The case of the reluctant regutor (28 October 2001)
When Sebi stunned the capital market by winning its case on payment of registration fees by stockbrokers, there were sniggers in the capital market about how the Sebi chief was probably as disappointed as the brokers. This was a case that Sebi would have loved to lose, they said. This time it is exactly the opposite. Sebi’s action against Sterlite Industries and its plans to prosecute one of its directors have been thrown out by the Securities Appellate Tribunal (SAT). Yet, instead of being embarrassed, word on Dalal Street is that the Sebi chief is gleeful. Firstly, it vindicates his demand for more powers and secondly because it suggests that is almost impossible to conclusively prove market-manipulation and insider trading.
Even if the Sebi chairman’s reactions are dismissed as mere bazaar gossip, the fact remains that in the last few years, Sebi has earned itself the reputation of being a very reluctant regulator. Worse still, its disciplinary actions are seen as arbitrary and ill-conceived; and despite repeated requests from investor groups, it has refused to issue reasoned speaking orders which would help build well-defined case law with regard to its quasi-judicial functions.
Despite some of the best legal help at its disposal, the SAT order in the Sterlite case suggests that the outcome would have been different if the case were handled rather differently. Let us start at the beginning. The story begins with Harshad Mehta who decided to make a splashy comeback in 1997-98. His chosen vehicles were the scrips of Sterlite, Videocon and BPL. These companies were also simultaneously involved in other price-sensitive actions such as a bold takeover or a buyback of shares which also contributed to exciting punters on the market. However, the speculative bubble went spectacularly bust in June 1998 threatening to send at least a score of brokers into the defaulter list. More importantly, the size of the default threatened to gobble up the trade guarantee fund of the Bombay Stock Exchange.
The BSE chose an even more scandalous cover up by arm-twisting the three corporate houses to bail out brokers who were in danger of going belly-up. It organised for their bailout to be routed through market intermediaries and even opened up the trading system to insert fake and synchronised transactions into the system in the dead of night. Sebi first allowed this cover up to happen and then began to investigate. Several small brokers were punished in the first round of actions and the then BSE President and Executive Director were given their marching orders. But almost all the key players remained unpunished. For two years, Sebi’s investigation remained in suspended animation, until the stock price collapse of 2001 galvanised it into some quick action.
The SAT order further noted that MALCO (an associate of Sterlite industries) provided Rs 11.75 crores to an intermediary called Dil Vikas to purchase Sterlite shares and that the money was made available at the ‘request made by some members of the governing board of the BSE to avoid a payment crisis and save the market as well’. It further noted that the involvement of the ‘BSE higher ups is evident from the fact that the trading system was opened at midnight to put through the transactions’. Isn’t it strange then that even the heat turned on after March this year, did not lead to super-speed action in some cases. For instance, Rajendra Bhantia, the broker who is under Reserve Bank scrutiny for his involvement in Nedungadi Cooperative bank was the main negotiator of the 1998 bailout at the BSE. Bhantia was a close buddy of Harshad Mehta in 1992 and went on to become Vice President of the BSE. Curiously, enough, this central player has not even been issued final punitive orders by Sebi.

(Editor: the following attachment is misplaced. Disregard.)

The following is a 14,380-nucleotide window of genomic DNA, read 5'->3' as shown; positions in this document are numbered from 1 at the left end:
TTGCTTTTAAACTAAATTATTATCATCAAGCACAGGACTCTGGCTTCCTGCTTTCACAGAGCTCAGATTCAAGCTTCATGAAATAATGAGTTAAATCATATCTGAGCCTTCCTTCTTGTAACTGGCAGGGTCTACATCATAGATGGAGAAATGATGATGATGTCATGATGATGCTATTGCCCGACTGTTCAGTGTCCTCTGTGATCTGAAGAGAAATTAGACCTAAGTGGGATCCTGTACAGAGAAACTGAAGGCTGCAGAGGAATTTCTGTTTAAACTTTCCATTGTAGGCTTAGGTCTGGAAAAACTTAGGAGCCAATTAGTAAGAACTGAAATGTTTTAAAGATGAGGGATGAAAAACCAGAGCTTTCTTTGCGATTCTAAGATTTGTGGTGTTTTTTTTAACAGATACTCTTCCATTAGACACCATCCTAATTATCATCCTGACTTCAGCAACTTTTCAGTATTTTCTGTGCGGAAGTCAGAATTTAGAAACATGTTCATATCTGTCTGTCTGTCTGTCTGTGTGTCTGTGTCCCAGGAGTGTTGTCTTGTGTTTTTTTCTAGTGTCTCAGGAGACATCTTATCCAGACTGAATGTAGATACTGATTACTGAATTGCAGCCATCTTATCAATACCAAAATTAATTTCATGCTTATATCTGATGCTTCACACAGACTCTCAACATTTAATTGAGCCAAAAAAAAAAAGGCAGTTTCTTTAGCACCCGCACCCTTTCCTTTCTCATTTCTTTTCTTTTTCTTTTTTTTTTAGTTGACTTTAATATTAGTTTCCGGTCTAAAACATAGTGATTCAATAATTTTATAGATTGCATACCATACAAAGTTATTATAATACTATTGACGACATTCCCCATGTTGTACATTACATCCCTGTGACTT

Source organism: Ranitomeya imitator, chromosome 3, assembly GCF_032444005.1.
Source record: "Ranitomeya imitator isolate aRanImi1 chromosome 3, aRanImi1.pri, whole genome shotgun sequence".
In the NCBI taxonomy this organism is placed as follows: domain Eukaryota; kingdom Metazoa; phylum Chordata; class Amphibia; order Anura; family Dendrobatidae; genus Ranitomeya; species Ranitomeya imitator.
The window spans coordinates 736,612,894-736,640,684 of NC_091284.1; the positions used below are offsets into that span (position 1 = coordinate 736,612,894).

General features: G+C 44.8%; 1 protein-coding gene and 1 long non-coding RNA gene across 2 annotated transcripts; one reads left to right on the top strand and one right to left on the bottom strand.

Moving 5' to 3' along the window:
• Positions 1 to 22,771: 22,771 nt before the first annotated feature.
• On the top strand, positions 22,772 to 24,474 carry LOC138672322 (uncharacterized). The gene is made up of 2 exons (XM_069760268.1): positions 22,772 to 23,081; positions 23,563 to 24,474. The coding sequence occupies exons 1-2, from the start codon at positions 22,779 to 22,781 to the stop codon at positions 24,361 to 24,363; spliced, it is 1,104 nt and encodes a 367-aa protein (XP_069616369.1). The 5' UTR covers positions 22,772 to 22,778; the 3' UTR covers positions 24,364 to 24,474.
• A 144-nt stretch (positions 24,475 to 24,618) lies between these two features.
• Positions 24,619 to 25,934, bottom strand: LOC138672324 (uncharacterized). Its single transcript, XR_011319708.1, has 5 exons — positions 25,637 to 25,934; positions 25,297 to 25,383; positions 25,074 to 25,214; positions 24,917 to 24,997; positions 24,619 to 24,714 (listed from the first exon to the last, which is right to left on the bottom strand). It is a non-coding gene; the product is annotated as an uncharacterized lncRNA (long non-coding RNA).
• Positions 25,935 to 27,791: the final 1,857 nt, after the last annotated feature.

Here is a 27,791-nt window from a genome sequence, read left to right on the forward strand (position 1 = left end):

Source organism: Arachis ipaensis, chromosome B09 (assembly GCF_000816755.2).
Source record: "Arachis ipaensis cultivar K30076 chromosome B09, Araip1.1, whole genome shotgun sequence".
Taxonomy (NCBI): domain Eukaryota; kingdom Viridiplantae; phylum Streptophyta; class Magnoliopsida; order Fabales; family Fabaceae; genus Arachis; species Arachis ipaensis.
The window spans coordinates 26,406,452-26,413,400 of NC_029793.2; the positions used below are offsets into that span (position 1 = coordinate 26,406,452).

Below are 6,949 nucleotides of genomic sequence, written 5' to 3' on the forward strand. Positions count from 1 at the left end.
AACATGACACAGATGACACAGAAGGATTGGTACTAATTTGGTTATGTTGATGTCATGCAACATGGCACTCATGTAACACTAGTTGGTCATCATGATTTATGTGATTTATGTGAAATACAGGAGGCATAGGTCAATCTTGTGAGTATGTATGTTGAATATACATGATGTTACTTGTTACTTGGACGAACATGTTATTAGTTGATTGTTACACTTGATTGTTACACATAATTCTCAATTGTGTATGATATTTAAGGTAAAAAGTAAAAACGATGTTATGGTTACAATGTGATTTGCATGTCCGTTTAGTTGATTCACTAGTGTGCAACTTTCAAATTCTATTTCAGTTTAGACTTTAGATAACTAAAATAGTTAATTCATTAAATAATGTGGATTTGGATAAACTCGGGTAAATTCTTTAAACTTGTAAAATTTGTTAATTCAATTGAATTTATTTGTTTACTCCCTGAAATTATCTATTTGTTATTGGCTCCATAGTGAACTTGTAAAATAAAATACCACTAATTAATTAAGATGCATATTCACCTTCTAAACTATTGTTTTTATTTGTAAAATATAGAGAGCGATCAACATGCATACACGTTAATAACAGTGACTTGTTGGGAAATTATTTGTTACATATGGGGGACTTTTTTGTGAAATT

Another worrying factor in all of Sebi’s investigations is how the same old issues continue to crop up which need to be settled satisfactorily. For instance, Harshad Mehta, Rajendra Bhantia, Sterlite and all the other intermediaries involved in the 1998 debacle and the 2001 investigations have demanded cross-examination of witnesses and Sebi officials. Sebi has persistently resisted such cross-examination, but this issue needs to be settled urgently? In the Sterlite case, a key witness Bimal Gandhi (owner of Dil Vikas and El Dorado, the intermediaries who facilitated the bailout of brokers) is no more. Sterlite’s counsel attempted to discredit Gandhi’s statements and submissions on the grounds that he was not subject to cross-examination.
The same issue will crop up in the future with regard to the late Nirmal Bang. In fact, disregarding Bang’s statements or submissions may have a huge impact on the 2001 investigations because his companies were central to the transactions of the largest brokerage firms in the country. Almost all of them traded through Bang’s books even when they had their own cards. Unless the regulator is forced into the discipline of issuing reasoned, speaking orders which are publicised on its website, this perception will not change. Sebi cannot at the same time whine for more powers, but refuse to support the process of creating clear case law relating to new developments and regulations in the capital market.